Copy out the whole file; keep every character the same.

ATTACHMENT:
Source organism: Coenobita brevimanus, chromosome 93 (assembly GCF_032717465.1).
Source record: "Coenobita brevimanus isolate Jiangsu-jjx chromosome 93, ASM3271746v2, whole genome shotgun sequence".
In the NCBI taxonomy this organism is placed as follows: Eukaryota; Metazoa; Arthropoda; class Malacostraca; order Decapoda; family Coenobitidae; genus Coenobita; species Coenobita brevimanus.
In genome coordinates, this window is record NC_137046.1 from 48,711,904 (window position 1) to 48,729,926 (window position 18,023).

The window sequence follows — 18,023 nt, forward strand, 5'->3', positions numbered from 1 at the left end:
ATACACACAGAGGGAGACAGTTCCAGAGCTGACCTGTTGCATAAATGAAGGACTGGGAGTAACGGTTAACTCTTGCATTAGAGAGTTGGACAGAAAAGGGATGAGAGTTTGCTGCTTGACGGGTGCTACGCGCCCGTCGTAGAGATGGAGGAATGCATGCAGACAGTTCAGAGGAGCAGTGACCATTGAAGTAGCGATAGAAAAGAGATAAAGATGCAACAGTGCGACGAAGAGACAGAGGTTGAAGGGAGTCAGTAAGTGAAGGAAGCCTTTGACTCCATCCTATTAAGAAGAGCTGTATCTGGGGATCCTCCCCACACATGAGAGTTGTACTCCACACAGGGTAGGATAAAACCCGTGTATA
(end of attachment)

Source organism: Coenobita brevimanus, chromosome 93 (assembly GCF_032717465.1).
Source record: "Coenobita brevimanus isolate Jiangsu-jjx chromosome 93, ASM3271746v2, whole genome shotgun sequence".
In the NCBI taxonomy this organism is placed as follows: Eukaryota; Metazoa; Arthropoda; class Malacostraca; order Decapoda; family Coenobitidae; genus Coenobita; species Coenobita brevimanus.
In genome coordinates, this window is record NC_137046.1 from 48,711,904 (window position 1) to 48,729,926 (window position 18,023).

The window sequence follows — 18,023 nt, forward strand, 5'->3', positions numbered from 1 at the left end:
ATACACACAGAGGGAGACAGTTCCAGAGCTGACCTGTTGCATAAATGAAGGACTGGGAGTAACGGTTAACTCTTGCATTAGAGAGTTGGACAGAAAAGGGATGAGAGTTTGCTGCTTGACGGGTGCTACGCGCCCGTCGTAGAGATGGAGGAATGCATGCAGACAGTTCAGAGGAGCAGTGACCATTGAAGTAGCGATAGAAAAGAGATAAAGATGCAACAGTGCGACGAAGAGACAGAGGTTGAAGGGAGTCAGTAAGTGAAGGAAGCCTTTGACTCCATCCTATTAAGAAGAGCTGTATCTGGGGATCCTCCCCACACATGAGAGTTGTACTCCACACAGGGTAGGATAAAACCCGTGTATA